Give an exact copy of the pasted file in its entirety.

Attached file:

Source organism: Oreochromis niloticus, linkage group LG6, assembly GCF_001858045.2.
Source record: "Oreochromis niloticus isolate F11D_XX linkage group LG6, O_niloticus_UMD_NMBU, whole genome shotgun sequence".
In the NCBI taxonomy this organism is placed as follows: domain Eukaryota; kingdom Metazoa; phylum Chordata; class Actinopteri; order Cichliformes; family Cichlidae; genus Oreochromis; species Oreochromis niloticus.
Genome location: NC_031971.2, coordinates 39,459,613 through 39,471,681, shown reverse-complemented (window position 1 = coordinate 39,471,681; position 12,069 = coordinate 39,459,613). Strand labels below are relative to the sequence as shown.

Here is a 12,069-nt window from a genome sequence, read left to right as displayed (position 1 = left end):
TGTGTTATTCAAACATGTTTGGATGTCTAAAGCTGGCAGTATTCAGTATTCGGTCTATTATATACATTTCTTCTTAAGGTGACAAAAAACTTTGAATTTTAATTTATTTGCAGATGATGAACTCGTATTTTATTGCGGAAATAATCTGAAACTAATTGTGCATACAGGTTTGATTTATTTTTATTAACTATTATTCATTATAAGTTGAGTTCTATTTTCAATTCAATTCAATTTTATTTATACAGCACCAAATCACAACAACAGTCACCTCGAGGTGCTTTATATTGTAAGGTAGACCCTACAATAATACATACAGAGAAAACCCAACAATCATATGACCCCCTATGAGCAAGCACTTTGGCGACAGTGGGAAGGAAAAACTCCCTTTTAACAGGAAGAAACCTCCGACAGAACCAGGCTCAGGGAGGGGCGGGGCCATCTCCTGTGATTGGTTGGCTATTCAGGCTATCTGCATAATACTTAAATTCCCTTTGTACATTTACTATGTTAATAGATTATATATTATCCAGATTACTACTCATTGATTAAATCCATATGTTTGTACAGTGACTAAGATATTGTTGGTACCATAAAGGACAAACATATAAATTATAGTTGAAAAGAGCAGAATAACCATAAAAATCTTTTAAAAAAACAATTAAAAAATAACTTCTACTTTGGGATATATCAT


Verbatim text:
Source organism: Oreochromis niloticus, linkage group LG6, assembly GCF_001858045.2.
Source record: "Oreochromis niloticus isolate F11D_XX linkage group LG6, O_niloticus_UMD_NMBU, whole genome shotgun sequence".
In the NCBI taxonomy this organism is placed as follows: domain Eukaryota; kingdom Metazoa; phylum Chordata; class Actinopteri; order Cichliformes; family Cichlidae; genus Oreochromis; species Oreochromis niloticus.
Genome location: NC_031971.2, coordinates 39,459,613 through 39,471,681, shown reverse-complemented (window position 1 = coordinate 39,471,681; position 12,069 = coordinate 39,459,613). Strand labels below are relative to the sequence as shown.

Here is a 12,069-nt window from a genome sequence, read left to right as displayed (position 1 = left end):
TGTGTTATTCAAACATGTTTGGATGTCTAAAGCTGGCAGTATTCAGTATTCGGTCTATTATATACATTTCTTCTTAAGGTGACAAAAAACTTTGAATTTTAATTTATTTGCAGATGATGAACTCGTATTTTATTGCGGAAATAATCTGAAACTAATTGTGCATACAGGTTTGATTTATTTTTATTAACTATTATTCATTATAAGTTGAGTTCTATTTTCAATTCAATTCAATTTTATTTATACAGCACCAAATCACAACAACAGTCACCTCGAGGTGCTTTATATTGTAAGGTAGACCCTACAATAATACATACAGAGAAAACCCAACAATCATATGACCCCCTATGAGCAAGCACTTTGGCGACAGTGGGAAGGAAAAACTCCCTTTTAACAGGAAGAAACCTCCGACAGAACCAGGCTCAGGGAGGGGCGGGGCCATCTCCTGTGATTGGTTGGCTATTCAGGCTATCTGCATAATACTTAAATTCCCTTTGTACATTTACTATGTTAATAGATTATATATTATCCAGATTACTACTCATTGATTAAATCCATATGTTTGTACAGTGACTAAGATATTGTTGGTACCATAAAGGACAAACATATAAATTATAGTTGAAAAGAGCAGAATAACCATAAAAATCTTTTAAAAAAACAATTAAAAAATAACTTCTACTTTGGGATATATCAT